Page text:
Avoid Holiday Depression & Anxiety with Exercise
You may know the feeling: down-in-thedumps, blue, gloomy. Even people who have never experienced clinical depression can suffer from what’s known as SAD or Seasonal Affective Disorder; indeed, 3 million Americans are afflicted every year. SAD is essentially depression that hits the same time every year, usually from late fall until the end of winter, though SAD is less common in our neck of the woods since the seasonal change is not nearly as dramatic as say, Maine’s. That said, here in the 941, we too suffer from depression seasonally, though it’s more closely related to the what of the season: the holidays, Thanksgiving to New Year’s. The holiday blues are real and it hurts. But why does it happen?
According to the University of California Davis, the reasons vary but generally include time changes, lack of sleep and exercise, too much food and too much booze, unrealistic expectations about ourselves and our families, and the overall stress of the whole shebang: shopping, cooking, partying, overscheduling, and for a lot of us, the holidays are a sad reminder of those we have lost, be it a death, a horrible tragedy or even a bad breakup. Any or all of these factors may play a role in a case of holiday depression.
So how do you know if you’re depressed? The symptoms may include many of those found in major depression like feeling down, sad or discouraged, hopeless or worthless, having little interest in activities, irritability and mood swings, little to no energy, oversleeping and overeating, problems with relationships, restlessness, difficulty concentrating, withdrawal from others, and agitation among myriad others.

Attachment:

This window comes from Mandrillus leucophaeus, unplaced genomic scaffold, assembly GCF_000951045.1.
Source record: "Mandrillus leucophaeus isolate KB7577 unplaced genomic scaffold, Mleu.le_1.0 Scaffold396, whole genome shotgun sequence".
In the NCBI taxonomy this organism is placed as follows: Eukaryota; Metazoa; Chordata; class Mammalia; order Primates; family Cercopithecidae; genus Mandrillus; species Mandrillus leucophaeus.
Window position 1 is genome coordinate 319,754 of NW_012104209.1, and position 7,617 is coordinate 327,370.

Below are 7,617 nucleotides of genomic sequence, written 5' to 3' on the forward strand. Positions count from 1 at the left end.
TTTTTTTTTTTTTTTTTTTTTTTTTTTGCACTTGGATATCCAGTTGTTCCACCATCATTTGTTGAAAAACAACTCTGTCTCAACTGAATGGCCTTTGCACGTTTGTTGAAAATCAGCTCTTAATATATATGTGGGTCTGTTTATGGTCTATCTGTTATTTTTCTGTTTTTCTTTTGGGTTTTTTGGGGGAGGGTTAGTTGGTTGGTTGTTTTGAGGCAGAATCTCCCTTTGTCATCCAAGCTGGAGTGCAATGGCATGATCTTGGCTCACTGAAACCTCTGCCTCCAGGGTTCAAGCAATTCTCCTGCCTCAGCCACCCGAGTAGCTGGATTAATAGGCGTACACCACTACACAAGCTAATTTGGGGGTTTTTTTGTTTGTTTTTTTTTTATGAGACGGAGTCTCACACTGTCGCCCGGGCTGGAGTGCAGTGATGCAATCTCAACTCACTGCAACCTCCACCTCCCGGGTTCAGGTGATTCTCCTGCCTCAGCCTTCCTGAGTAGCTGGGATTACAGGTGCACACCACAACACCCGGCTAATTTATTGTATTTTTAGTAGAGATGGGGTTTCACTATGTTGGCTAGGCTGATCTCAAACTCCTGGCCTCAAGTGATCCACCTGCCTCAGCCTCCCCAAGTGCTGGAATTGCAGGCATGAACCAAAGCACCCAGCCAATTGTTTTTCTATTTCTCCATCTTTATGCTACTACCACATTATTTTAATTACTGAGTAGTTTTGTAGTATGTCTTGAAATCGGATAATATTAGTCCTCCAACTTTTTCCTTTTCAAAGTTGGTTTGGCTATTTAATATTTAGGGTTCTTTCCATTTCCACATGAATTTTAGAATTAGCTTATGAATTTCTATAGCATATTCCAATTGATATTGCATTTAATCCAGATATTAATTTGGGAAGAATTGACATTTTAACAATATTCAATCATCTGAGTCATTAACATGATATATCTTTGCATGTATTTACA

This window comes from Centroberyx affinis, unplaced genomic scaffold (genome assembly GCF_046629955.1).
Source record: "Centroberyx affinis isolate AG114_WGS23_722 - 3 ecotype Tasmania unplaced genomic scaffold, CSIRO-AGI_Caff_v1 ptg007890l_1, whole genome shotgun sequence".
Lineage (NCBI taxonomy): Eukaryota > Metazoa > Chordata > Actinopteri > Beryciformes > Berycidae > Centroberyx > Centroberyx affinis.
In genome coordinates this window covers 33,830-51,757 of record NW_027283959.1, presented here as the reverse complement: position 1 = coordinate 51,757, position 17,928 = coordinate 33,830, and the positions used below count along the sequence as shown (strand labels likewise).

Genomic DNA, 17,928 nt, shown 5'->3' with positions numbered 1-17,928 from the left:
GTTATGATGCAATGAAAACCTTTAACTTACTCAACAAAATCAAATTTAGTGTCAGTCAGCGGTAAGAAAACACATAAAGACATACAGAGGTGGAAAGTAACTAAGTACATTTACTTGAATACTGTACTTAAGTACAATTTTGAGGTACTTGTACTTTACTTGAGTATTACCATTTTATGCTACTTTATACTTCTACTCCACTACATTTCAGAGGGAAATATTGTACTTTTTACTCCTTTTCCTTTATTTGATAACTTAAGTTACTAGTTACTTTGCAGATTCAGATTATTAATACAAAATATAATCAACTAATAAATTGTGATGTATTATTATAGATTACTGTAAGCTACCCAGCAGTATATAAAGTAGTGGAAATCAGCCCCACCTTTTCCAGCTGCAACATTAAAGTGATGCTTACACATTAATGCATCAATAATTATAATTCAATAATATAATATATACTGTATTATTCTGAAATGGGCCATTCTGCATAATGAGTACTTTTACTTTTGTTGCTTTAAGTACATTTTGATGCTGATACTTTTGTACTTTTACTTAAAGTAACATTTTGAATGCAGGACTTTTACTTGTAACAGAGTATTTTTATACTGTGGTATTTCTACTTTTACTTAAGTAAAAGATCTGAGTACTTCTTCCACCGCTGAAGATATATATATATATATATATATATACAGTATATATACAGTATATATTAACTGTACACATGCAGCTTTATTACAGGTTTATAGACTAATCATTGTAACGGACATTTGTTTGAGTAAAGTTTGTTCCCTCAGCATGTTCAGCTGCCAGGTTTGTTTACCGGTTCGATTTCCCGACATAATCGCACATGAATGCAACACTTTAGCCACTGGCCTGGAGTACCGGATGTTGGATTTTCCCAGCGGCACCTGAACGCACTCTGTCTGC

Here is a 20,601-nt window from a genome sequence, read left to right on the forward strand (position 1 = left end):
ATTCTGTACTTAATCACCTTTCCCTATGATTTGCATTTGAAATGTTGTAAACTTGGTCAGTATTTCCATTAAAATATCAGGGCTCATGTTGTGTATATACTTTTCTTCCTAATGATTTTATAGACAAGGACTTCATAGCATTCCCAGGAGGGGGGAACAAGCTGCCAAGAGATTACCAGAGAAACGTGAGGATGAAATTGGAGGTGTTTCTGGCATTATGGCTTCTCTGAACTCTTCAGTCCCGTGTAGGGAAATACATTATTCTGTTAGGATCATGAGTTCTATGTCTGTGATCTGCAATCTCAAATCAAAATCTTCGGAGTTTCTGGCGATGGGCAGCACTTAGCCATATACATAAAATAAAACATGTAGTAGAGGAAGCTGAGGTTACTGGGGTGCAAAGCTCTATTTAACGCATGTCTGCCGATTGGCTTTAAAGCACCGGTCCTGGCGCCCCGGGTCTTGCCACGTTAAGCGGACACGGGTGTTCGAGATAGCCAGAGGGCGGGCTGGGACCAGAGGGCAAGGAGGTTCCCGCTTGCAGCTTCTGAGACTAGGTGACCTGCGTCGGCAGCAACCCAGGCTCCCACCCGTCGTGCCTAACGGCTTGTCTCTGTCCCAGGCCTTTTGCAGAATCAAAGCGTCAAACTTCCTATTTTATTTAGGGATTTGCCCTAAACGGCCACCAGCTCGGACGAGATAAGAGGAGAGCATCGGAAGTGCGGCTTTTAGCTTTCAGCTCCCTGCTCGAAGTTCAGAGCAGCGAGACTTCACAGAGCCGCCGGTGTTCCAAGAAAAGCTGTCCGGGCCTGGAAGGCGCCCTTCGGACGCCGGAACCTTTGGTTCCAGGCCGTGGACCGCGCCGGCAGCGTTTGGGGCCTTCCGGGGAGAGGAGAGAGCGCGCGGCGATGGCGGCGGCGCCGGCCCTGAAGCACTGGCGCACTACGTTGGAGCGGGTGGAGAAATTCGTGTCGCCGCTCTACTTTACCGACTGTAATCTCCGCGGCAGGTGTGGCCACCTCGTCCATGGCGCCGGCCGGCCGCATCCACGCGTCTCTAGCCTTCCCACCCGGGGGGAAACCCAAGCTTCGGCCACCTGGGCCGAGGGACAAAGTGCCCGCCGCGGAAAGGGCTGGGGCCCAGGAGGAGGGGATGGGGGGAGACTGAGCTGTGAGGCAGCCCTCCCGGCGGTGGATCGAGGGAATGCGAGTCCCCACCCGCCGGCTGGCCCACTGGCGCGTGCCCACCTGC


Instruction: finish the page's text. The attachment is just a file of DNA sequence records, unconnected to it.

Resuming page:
There’s no shortage of advice about how to beat the holidays blues but some of the best comes from the Mayo Clinic beginning with cutting yourself some slack. You’re sad, it’s ok. But at the same time, you need to “acknowledge your feelings.” Cry if you need to, but don’t isolate if possible. Let someone you love know how you’re feeling. The Mayo Clinic suggests doing something like volunteering; helping others may help to lift your spirits. It also recommends lowering your holiday expectations; it’s not always going to be amazing and perfect. And, let things go, especially with family differences. And for sure try not to overspend because who doesn’t get depressed when they’re broke.
One of the best ways to try and help bring yourself out of the dumps is by really sticking to healthy habits like eating right, sleeping and, perhaps most importantly, through regular exercise.
While science admits that the link between depression (and anxiety) and exercise are not entirely clear, what is known is that physical activity can ease some symptoms primarily through better sleep, for starters.
The Mayo Clinic and WebMD agree that chemicals in the brain including endorphins and endocannabinoids can help people feel better. But perhaps the benefits that are most striking are less physical than they are psychological and emotional. Increased confidence is a big one. If you feel better physically and feel good about your appearance, that’s a boost. Social interaction is huge, too. Working out with others while at first may seem like the last thing you want to do when you’re depressed, is helpful. And then there’s just the basic distraction factor; you don’t have the time to dwell when you’re sweating your butt off on the barre. And bottom line, it’s a healthy coping mechanism.
However, if none of these suggestions are effective, please seek out help from a professional. Sometimes, we just need some help. But bottom line, exercise is known to help so flip through the pages of Fit941 and you’re sure to find a great gym, class, or event.